Three national pride projects record zero progress
By Modnath Dhakal
Pokhara Regional Airport, Second International Airport at Nijgadh and Budhigandaki Hydroelectricity Project have emerged as the worst performers among the 21 national pride projects with zero or negligible budget consumption.
The Pokhara Regional International Airport and Second International Airport at Nijgadh of Bara district witnessed zero performance in terms of budget utilisation as they couldn’t spend a single penny of the allocated budget Rs. 5 billion and Rs. 1.5 billion respectively in the first half of the current fiscal year 2017/18.
Similarly, only Rs. 13.5 million of the Rs. 10.17 billion has been spent on the Budhigandaki - a 1,200 megawatt reservoir-type hydroelectricity project in Dhading and Gorkha, according to the Mid-Term Review of the current year’s budget by the Ministry of Finance (MoF).
Most of the budget it spent has gone to paying compensation for land acquisition.
Other projects with poor performance are the Kathmandu-Terai Fast Track Road Project and Melamchi Water Supply Project.
The Fast Track has a Rs. 10.14 billion budget, but only about 3 per cent of it has been spent in the first six months of the fiscal year. The government had also allocated Rs. 10 billion last FY, which also couldn’t be utilised.
Although the government handed over the 76.2-km-long road, connecting the capital city with the southern Terai belt, to the Nepal Army in August last year, it is yet to develop a new Detailed Project Report (DPR) while the government has already decided not to use the DPR developed by an Indian company, IL&FS.
However, the NA has expedited the construction works as well as clearing the forest and has said that by the end of the current fiscal year, the project would witness significant progress. The Army had completed opening the tracks of the project five years ago.
The Asian Development Bank (ADB)-funded Melamchi Water Supply Project, which was started in 2002 and supposed to have been completed in 2007, has achieved 93 per cent physical progress. The deadline of this project has been extended multiple times in the past couple of years.
“Weak management of the construction companies, poor performance of the machinery, lack of sufficient human resource and delay in pipe-laying in the Kathmandu Valley have negatively impacted the progress of the project,” said the MoF.
However, highway and irrigation projects have achieved significant progress in the first six months of this year with the Bheri-Babai Diversion Multipurpose Project and Rani Jamara Kulariya Irrigation Project achieving 62.6 per cent and 38.9 per cent financial progress respectively, and the Mid-Hill Highway, North-South Highways (Koshi, Gandaki and Karnali) and Postal Highway utilising 57.33 per cent, 46.9 per cent and 44.6 per cent of the budget respectively.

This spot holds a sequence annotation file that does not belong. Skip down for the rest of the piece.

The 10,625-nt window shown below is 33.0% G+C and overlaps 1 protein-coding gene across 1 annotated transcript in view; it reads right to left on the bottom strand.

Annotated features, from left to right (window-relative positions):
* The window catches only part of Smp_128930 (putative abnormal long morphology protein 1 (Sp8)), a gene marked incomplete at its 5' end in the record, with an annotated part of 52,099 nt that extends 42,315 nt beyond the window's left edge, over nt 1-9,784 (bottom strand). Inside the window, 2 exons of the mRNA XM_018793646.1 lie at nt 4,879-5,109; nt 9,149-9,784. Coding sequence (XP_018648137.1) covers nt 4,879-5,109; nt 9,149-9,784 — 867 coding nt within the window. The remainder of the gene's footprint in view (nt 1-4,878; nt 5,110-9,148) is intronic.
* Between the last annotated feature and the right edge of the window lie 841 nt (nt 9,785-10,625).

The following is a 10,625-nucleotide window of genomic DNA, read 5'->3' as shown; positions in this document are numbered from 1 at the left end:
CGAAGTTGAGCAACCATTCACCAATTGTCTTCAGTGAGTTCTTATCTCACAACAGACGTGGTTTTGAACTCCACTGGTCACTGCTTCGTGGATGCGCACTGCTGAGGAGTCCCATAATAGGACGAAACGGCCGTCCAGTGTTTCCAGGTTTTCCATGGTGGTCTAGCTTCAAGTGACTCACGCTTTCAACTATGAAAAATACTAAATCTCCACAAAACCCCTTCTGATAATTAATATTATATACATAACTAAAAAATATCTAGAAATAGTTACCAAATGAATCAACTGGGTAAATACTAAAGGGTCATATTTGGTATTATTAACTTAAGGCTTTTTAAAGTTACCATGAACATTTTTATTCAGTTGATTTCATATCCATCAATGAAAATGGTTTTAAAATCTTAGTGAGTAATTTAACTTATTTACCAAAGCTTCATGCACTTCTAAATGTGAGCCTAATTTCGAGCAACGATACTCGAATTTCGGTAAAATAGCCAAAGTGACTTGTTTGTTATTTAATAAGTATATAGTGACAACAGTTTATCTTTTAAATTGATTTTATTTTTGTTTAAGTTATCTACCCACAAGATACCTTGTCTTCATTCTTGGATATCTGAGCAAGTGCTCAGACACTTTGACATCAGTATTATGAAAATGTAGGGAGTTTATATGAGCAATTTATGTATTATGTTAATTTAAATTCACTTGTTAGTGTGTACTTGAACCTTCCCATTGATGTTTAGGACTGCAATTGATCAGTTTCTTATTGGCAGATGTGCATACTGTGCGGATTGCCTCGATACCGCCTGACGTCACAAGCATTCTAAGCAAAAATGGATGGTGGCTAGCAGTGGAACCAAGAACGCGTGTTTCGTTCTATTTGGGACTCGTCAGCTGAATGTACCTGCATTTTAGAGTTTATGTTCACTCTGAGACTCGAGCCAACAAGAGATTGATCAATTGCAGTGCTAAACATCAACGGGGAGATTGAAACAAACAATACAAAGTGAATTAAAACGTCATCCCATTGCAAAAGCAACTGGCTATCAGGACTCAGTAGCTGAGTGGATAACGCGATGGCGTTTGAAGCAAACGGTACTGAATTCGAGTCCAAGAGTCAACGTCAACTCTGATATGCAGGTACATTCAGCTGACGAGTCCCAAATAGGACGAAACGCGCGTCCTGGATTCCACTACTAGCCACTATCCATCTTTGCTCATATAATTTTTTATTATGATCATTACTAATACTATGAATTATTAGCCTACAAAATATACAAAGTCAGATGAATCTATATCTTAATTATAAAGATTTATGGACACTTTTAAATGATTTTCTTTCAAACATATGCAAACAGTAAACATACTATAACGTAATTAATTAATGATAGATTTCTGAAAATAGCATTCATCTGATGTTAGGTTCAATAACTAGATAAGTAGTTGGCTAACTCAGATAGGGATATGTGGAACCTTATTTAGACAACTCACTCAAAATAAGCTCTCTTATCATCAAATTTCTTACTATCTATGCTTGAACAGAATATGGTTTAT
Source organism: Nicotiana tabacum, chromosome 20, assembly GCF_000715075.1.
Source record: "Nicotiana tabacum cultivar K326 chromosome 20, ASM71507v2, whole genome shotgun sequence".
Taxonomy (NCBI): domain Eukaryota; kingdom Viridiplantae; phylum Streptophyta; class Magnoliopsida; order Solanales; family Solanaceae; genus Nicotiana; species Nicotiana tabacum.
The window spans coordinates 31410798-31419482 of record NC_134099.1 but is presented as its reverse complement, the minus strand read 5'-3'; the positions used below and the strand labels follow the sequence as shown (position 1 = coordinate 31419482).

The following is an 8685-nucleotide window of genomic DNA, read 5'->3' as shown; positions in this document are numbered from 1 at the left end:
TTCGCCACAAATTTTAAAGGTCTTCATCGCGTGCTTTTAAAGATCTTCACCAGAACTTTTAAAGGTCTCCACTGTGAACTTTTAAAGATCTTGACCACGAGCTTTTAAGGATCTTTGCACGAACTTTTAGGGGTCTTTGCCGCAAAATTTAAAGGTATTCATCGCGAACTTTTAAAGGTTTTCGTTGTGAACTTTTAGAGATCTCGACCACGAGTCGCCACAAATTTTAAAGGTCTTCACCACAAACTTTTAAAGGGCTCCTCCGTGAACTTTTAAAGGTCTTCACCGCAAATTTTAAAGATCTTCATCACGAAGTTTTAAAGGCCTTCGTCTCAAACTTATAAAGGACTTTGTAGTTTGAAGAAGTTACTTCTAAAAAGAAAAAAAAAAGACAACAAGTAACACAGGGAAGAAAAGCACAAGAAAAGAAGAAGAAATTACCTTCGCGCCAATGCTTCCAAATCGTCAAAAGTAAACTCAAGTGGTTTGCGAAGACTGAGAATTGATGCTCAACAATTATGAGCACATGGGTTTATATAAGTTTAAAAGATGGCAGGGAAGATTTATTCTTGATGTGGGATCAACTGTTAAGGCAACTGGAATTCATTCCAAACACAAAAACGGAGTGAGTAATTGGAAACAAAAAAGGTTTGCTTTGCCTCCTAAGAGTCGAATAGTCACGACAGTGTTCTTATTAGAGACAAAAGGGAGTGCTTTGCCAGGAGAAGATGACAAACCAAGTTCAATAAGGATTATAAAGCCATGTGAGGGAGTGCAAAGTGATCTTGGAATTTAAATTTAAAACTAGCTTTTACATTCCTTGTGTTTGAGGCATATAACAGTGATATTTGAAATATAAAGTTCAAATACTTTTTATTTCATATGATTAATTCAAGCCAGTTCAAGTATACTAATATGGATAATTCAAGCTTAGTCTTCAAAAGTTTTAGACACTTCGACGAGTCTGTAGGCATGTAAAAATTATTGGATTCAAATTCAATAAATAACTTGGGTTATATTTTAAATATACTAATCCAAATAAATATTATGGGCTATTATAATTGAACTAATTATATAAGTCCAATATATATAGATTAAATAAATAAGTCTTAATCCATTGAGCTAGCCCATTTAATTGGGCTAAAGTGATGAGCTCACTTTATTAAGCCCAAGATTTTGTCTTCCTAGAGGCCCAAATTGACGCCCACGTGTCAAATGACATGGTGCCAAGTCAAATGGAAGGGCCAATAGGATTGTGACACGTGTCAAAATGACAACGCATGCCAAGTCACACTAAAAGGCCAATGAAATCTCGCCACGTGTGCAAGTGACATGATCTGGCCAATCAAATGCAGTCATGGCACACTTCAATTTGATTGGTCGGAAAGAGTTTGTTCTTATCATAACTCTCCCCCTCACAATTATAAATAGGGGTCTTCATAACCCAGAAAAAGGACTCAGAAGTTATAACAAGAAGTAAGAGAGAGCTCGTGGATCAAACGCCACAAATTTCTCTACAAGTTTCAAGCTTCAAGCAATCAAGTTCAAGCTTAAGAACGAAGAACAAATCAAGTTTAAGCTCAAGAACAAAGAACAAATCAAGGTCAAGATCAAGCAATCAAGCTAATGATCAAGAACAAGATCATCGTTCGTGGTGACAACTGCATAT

In monetary terms, the Mid-Hill Highway became the best performer as it spent Rs. 2.3 billion of the total 4.02 billion budget from mid-July 2017 to mid-January 2018.
The Rs. 16.43 billion Bheri-Babai will provide irrigation facility to 51,000 hectares of land in Banke and Bardiya districts and will generate 48 MW electricity. The project’s is to be completed in 2022.
Similarly, the Rani Jamara will irrigate 38,300 hectares of land in Kailali district. The Rs. 12.65 billion project has achieved 66 per cent physical progress so far.
The government categorised 17 projects as national pride ones about 5 years ago. The government in 2014/15 added 4 other projects to the list.
These projects have received Rs. 63.70 billion budget allocations in the current fiscal year, but the overall expenditure is Rs. 12.5 billion, about 19 per cent of the total money.
Finance Minister Dr. Yuba Raj Khatiwada said during the Mid-Term Budget Review that the national pride projects were facing problems like confusion in the construction modality, involvement of multiple-stakeholders in monitoring and evaluation, low bidding, hurdles in land acquisition and shortage of skilled technical human resources.
He indicated towards the need of a Project Operation Law for the efficient implementation of large infrastructure projects.